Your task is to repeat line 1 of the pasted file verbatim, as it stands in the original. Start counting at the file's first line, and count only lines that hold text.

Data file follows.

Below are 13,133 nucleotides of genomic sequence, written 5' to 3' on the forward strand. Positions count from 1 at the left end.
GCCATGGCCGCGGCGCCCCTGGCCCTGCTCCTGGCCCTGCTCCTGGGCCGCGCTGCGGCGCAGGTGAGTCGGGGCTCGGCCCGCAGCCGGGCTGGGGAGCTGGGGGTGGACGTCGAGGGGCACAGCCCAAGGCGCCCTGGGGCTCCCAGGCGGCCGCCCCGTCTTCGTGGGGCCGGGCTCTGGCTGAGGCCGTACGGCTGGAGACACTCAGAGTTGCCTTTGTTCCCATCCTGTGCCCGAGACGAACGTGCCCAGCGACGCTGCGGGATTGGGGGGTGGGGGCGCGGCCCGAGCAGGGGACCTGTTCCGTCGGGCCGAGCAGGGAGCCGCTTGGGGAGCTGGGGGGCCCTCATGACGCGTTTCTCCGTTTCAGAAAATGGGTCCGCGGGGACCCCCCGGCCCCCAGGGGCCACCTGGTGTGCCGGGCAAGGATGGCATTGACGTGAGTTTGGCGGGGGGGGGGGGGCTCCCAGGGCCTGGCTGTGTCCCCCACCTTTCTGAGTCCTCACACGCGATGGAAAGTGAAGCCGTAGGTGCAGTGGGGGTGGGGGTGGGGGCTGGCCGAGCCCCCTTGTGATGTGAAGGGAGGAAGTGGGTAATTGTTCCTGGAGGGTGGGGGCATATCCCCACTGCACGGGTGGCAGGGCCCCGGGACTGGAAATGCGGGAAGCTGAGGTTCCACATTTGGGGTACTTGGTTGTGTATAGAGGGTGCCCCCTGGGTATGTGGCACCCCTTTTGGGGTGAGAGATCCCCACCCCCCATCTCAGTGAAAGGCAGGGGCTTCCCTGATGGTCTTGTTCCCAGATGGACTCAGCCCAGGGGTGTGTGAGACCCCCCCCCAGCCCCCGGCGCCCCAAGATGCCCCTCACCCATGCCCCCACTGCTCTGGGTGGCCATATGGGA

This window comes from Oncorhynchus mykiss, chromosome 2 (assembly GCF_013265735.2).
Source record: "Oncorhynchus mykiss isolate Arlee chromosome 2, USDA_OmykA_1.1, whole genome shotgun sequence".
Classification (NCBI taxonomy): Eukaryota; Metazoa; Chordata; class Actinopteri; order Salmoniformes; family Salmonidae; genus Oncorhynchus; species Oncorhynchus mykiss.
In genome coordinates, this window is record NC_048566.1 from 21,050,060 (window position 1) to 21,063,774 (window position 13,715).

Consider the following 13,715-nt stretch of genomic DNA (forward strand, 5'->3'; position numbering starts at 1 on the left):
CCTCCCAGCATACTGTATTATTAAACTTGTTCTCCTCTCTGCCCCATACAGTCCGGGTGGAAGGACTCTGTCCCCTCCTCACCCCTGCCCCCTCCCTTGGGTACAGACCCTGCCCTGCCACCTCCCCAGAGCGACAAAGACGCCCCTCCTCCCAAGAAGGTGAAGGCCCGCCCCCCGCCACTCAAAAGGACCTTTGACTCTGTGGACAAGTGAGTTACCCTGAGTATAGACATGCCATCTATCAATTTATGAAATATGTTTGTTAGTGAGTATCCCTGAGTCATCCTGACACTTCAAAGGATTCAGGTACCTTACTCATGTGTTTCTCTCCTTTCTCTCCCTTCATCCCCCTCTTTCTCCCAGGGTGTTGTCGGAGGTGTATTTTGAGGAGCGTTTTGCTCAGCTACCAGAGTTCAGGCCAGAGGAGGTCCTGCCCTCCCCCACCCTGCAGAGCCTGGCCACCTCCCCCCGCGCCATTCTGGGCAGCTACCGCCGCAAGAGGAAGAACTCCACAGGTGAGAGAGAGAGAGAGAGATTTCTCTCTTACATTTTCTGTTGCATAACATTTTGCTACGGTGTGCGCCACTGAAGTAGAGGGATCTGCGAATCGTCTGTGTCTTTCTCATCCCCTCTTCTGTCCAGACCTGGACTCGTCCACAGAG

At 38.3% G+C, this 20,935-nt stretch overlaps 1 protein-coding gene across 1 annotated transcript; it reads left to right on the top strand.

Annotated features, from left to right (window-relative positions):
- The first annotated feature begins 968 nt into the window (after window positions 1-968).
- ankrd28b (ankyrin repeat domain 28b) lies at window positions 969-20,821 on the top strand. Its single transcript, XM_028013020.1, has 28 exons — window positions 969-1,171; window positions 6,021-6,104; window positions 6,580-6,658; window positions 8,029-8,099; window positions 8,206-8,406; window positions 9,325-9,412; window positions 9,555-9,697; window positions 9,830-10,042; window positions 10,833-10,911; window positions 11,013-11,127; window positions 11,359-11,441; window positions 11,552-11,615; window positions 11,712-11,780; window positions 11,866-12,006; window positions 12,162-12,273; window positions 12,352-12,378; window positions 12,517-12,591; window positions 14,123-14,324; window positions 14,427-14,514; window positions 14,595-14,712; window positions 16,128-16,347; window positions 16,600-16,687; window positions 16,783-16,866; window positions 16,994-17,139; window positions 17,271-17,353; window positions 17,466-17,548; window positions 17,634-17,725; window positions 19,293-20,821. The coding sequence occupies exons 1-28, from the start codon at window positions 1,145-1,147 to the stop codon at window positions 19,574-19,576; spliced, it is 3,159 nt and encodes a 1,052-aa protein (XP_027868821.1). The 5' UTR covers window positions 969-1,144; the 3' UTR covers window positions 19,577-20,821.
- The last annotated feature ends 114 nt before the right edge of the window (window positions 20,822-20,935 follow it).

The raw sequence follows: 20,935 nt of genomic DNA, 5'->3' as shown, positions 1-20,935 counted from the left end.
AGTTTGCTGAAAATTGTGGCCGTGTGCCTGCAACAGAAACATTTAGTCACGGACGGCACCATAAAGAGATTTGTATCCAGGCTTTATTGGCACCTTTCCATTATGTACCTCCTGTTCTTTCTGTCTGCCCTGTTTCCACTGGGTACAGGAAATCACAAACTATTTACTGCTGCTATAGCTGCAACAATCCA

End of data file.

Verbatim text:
Below are 13,133 nucleotides of genomic sequence, written 5' to 3' on the forward strand. Positions count from 1 at the left end.